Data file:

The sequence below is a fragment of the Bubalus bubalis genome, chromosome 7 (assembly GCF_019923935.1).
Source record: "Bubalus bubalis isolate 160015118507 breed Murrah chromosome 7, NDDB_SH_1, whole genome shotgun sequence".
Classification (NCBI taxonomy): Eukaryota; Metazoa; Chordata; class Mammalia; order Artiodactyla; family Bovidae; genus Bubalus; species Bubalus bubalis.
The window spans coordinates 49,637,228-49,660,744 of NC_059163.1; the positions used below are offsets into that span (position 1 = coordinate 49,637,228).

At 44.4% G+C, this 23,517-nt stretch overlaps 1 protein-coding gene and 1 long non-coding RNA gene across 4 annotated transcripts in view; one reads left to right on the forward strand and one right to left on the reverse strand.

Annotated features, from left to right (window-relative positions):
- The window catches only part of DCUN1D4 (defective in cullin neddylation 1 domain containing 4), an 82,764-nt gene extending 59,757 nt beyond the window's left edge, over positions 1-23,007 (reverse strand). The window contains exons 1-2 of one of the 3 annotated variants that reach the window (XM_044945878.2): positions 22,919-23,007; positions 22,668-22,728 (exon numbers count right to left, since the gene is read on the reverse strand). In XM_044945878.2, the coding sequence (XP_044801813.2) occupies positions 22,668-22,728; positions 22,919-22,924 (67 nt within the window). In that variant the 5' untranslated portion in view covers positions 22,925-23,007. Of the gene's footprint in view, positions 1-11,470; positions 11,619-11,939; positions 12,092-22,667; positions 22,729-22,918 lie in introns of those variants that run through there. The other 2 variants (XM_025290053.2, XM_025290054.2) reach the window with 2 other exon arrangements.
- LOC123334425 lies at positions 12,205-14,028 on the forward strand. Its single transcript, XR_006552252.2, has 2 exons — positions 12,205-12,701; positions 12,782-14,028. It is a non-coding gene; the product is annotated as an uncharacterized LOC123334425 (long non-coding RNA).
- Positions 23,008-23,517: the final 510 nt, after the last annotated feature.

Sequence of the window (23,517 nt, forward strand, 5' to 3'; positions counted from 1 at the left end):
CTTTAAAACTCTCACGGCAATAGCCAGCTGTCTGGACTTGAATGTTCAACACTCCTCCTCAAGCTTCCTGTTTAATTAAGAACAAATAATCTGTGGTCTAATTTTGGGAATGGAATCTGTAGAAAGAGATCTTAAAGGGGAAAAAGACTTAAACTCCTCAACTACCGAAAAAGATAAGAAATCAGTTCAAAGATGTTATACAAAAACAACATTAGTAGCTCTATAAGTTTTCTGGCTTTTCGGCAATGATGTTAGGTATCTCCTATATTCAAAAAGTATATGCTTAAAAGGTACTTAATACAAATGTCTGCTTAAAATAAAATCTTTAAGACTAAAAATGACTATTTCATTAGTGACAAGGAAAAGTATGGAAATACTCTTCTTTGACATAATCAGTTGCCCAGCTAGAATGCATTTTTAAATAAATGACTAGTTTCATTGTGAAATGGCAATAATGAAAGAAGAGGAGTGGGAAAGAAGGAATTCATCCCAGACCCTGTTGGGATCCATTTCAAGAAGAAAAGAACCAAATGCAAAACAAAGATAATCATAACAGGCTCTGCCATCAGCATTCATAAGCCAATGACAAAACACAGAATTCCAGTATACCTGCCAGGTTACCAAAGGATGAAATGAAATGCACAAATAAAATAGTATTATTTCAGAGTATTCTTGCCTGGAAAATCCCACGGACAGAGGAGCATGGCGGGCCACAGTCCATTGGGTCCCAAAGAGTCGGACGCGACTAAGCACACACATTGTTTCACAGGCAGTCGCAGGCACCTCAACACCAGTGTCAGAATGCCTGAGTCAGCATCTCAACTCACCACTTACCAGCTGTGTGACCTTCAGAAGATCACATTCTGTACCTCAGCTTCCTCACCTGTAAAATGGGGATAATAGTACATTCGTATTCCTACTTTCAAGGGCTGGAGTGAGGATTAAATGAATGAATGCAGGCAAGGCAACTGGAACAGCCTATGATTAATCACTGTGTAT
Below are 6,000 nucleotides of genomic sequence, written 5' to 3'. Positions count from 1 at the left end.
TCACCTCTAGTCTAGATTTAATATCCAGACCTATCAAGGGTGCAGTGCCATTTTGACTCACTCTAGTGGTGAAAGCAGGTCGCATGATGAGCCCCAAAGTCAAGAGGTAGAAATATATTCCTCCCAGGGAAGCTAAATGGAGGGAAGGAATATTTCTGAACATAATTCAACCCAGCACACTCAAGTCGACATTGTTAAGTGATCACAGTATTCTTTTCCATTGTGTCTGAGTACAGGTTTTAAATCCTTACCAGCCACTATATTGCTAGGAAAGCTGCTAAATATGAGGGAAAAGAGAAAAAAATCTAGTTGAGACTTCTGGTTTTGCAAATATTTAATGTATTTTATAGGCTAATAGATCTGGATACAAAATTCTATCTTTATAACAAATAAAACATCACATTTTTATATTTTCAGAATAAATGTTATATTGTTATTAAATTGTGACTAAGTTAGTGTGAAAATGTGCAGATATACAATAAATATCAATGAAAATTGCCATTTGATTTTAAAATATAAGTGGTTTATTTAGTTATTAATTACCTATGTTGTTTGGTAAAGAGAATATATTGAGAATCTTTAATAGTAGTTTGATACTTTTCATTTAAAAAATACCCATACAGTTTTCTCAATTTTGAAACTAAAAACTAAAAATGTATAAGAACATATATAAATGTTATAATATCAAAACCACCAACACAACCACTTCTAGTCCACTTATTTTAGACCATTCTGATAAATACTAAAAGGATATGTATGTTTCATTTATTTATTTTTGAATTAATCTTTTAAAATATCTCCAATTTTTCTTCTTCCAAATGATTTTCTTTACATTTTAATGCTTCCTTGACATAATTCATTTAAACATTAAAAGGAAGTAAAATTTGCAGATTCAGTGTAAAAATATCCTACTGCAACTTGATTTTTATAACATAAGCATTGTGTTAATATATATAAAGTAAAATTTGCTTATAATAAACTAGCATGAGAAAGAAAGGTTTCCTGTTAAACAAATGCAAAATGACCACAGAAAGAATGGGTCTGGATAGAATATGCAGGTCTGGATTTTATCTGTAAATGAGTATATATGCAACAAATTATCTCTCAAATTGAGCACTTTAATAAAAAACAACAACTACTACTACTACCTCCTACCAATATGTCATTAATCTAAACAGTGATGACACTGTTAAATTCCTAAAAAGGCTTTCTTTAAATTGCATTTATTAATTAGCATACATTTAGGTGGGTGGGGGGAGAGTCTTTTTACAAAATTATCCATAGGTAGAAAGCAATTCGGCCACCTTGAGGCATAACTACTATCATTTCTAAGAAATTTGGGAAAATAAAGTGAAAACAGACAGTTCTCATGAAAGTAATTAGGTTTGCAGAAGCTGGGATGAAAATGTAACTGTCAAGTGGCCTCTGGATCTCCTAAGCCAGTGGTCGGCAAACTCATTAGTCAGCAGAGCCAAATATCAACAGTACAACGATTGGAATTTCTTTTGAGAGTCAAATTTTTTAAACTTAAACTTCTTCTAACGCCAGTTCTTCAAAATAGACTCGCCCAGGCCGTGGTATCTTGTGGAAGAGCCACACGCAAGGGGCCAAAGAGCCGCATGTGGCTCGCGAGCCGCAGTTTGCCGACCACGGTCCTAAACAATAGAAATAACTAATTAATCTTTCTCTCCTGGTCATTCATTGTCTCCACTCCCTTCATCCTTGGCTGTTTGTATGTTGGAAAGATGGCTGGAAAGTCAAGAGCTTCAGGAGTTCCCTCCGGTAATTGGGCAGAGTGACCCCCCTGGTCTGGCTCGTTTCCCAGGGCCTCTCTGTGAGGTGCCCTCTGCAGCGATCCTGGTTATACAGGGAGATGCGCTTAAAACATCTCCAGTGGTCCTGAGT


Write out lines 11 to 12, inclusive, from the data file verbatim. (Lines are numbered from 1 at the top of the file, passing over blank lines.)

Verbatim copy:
CTTTAAAACTCTCACGGCAATAGCCAGCTGTCTGGACTTGAATGTTCAACACTCCTCCTCAAGCTTCCTGTTTAATTAAGAACAAATAATCTGTGGTCTAATTTTGGGAATGGAATCTGTAGAAAGAGATCTTAAAGGGGAAAAAGACTTAAACTCCTCAACTACCGAAAAAGATAAGAAATCAGTTCAAAGATGTTATACAAAAACAACATTAGTAGCTCTATAAGTTTTCTGGCTTTTCGGCAATGATGTTAGGTATCTCCTATATTCAAAAAGTATATGCTTAAAAGGTACTTAATACAAATGTCTGCTTAAAATAAAATCTTTAAGACTAAAAATGACTATTTCATTAGTGACAAGGAAAAGTATGGAAATACTCTTCTTTGACATAATCAGTTGCCCAGCTAGAATGCATTTTTAAATAAATGACTAGTTTCATTGTGAAATGGCAATAATGAAAGAAGAGGAGTGGGAAAGAAGGAATTCATCCCAGACCCTGTTGGGATCCATTTCAAGAAGAAAAGAACCAAATGCAAAACAAAGATAATCATAACAGGCTCTGCCATCAGCATTCATAAGCCAATGACAAAACACAGAATTCCAGTATACCTGCCAGGTTACCAAAGGATGAAATGAAATGCACAAATAAAATAGTATTATTTCAGAGTATTCTTGCCTGGAAAATCCCACGGACAGAGGAGCATGGCGGGCCACAGTCCATTGGGTCCCAAAGAGTCGGACGCGACTAAGCACACACATTGTTTCACAGGCAGTCGCAGGCACCTCAACACCAGTGTCAGAATGCCTGAGTCAGCATCTCAACTCACCACTTACCAGCTGTGTGACCTTCAGAAGATCACATTCTGTACCTCAGCTTCCTCACCTGTAAAATGGGGATAATAGTACATTCGTATTCCTACTTTCAAGGGCTGGAGTGAGGATTAAATGAATGAATGCAGGCAAGGCAACTGGAACAGCCTATGATTAATCACTGTGTAT
Below are 6,000 nucleotides of genomic sequence, written 5' to 3'. Positions count from 1 at the left end.